There’s a big problem with annual sales targets
This type of sales goal can be very hard to remain focused on. At the beginning of the year, no-one is too worried if you are behind with a big target. After all, there is plenty of time to make up for it later. This feeling can easily stay until the end of the first quarter.
However, at that point you suddenly have to achieve a full year’s sales in just nine months. You are soon going to start seriously slipping behind with your figures. By the time you realize you are in trouble, it’s often too late to do anything about it.
Here are three sales goals that produce better results
- Set three-month sales targets
A shorter-term sales goal really focuses the sales person. They need to produce results in a much shorter time frame. That means that they get down to work straight away.
If the sales target is missed, there is still the opportunity to meet the figures later in the year with another three-month sales project.
However, sometimes sales people need to be focused on more regular activity. That’s where the next goal comes in.
- Create a measurable sales pipeline
Sales people should be able to accurately estimate what work they are likely to bring in over the next few months. This can be achieved with a simple spreadsheet.
It should be possible to estimate the monthly turnover of each prospect. This figure can then be multiplied by the number of months left in the year. This gives you the total potential new business for the remainder of the year.
Naturally, you will not convert all this business! Therefore you should work out the percentage likelihood of you winning the business, depending of the stage of the sale.
For instance, you may only estimate the likelihood of conversion at 10 or 20% if you have submitted a first quote. But the likelihood may be 75% if you are discussing schedules. You can work these percentages out according to your past sales performance. You now have an accurate estimate of the work you are likely to win over the coming months.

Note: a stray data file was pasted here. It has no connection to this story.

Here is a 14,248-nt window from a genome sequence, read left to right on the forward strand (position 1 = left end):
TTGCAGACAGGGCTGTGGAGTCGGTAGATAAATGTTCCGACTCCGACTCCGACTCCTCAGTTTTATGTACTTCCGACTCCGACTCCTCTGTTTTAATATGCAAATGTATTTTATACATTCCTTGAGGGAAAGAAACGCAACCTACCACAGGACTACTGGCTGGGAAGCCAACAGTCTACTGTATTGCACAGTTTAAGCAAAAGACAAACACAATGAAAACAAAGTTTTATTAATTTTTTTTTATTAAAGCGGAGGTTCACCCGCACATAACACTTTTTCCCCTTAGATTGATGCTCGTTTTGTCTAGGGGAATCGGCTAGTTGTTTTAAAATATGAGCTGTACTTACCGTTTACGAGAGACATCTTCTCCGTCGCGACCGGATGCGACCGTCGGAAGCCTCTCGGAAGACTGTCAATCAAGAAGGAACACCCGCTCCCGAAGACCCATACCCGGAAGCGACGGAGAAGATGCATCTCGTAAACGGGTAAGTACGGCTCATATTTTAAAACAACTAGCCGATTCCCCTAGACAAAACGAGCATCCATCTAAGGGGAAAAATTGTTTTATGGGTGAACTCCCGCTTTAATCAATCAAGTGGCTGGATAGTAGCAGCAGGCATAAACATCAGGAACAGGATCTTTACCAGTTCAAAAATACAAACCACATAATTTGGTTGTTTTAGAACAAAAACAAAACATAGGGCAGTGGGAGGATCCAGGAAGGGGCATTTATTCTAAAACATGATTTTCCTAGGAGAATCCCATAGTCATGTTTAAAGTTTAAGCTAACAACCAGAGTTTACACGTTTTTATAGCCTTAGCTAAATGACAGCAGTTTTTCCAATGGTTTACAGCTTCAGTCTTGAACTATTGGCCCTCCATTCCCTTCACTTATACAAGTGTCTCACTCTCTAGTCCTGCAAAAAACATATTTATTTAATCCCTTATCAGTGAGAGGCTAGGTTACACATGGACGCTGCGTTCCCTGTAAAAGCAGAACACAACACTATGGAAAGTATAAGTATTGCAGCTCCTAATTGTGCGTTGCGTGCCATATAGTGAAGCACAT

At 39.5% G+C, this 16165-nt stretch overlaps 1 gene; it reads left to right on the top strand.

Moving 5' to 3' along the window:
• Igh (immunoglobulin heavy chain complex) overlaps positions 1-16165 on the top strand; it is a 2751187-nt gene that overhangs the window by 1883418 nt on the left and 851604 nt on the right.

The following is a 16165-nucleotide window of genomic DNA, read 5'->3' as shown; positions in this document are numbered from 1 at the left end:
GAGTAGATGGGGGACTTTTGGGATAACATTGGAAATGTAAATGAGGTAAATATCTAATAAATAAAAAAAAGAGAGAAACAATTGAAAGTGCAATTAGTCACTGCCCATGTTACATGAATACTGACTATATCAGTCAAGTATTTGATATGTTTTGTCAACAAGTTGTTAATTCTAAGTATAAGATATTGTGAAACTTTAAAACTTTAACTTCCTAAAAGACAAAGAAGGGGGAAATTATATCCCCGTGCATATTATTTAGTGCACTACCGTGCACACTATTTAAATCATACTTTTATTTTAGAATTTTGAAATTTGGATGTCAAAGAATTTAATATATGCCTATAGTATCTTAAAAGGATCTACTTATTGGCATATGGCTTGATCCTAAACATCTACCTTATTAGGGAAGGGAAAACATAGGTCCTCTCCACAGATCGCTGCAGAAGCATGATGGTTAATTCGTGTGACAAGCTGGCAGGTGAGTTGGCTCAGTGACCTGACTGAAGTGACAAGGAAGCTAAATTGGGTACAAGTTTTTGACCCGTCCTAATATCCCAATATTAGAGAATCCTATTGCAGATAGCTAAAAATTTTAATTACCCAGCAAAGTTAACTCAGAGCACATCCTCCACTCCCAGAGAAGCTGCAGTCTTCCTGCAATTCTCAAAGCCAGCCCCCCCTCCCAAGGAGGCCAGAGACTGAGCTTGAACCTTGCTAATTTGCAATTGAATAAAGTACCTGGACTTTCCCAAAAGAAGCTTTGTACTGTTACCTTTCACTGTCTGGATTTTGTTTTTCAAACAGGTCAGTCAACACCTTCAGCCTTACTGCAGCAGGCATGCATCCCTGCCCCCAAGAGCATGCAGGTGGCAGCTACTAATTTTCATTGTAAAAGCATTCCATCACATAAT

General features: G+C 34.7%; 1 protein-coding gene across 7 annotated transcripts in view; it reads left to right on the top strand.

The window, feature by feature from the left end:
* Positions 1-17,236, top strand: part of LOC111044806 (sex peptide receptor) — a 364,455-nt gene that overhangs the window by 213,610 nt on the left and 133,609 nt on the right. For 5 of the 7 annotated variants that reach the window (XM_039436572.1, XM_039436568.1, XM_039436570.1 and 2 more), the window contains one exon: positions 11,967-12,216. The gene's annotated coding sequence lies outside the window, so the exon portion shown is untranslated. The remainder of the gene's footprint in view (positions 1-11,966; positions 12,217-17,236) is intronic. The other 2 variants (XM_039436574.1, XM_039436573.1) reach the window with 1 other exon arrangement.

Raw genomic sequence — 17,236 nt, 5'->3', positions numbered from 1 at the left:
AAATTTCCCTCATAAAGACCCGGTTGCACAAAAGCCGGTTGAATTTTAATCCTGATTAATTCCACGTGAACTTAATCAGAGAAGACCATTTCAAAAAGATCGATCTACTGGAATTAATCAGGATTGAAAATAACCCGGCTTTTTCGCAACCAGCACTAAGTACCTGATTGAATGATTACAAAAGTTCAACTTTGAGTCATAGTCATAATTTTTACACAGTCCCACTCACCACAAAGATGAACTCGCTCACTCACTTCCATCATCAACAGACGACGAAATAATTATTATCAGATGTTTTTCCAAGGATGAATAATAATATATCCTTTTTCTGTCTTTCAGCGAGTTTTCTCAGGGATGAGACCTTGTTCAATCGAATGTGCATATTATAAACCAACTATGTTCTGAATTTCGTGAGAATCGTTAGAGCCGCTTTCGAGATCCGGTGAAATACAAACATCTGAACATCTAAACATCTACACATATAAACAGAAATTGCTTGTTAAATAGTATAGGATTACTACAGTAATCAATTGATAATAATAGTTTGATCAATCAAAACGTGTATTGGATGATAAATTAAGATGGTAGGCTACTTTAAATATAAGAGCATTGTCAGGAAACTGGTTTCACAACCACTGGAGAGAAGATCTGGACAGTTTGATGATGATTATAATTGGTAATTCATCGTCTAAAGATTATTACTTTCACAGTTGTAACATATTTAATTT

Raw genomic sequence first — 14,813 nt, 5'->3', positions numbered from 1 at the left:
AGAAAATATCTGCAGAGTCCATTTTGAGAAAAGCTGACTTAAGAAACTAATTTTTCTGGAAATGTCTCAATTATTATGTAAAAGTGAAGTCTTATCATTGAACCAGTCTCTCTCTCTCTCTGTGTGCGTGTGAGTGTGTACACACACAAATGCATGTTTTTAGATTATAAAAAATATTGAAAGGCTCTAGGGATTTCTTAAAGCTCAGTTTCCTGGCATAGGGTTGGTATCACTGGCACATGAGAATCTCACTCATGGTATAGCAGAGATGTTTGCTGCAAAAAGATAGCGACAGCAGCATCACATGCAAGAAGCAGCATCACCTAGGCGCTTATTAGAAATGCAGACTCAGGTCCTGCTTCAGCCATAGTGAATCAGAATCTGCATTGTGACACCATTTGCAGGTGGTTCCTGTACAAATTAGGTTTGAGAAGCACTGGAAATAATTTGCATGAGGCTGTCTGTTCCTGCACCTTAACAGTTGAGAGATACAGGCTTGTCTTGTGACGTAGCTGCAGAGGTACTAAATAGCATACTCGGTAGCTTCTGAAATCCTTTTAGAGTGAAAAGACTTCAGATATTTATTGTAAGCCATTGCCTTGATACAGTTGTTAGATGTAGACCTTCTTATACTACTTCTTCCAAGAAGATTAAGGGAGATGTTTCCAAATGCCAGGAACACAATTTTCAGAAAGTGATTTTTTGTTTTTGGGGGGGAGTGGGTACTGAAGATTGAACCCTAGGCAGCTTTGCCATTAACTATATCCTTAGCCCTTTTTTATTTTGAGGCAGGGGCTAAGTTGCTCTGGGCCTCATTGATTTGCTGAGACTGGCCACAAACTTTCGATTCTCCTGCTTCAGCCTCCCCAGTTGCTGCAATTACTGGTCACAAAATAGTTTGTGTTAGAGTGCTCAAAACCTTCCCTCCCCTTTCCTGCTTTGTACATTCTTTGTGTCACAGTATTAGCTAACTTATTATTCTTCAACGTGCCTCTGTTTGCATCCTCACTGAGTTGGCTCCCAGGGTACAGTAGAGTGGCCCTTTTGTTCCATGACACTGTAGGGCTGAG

- Set sales activity goals
Rather than setting a specific turnover for a sales person to achieve, it may be more beneficial to set activity targets. Targeting sales people with a set number of activities each week should ensure that you achieve the right results.
Here are some of the targets you might consider setting:
- Number of calls
- Number of emails
- Number of meetings
- Number of outreaches on social media
- Number of referrals
Whatever goals you set, remember one important rule:
Sales people should also be accountable
All sales people should have someone they report to. It may be a manger. Or it may simply be someone they have promised to report their activity and results to. Being accountable means that you really focus on achieving what you have been set.
Try out one of these sales goals today
You may find that they create far better results than having an annual target.
Editor’s Note: This is a two-part series on effective sales strategies and tactics:
- 3 Tips That’ll Boost your Sales Team’s Performance
- How to Create Realistic Sales Measurement
PS If you’d like more information on how to use social media effectively to drive readers to your newsletter and to sell printing services, download my free e-guide “Ten Social Media Rules For Print Sales People”. You’ll also receive my regular “Views from the print buyer” bulletin, full of ideas on how to use social media and sell print effectively.
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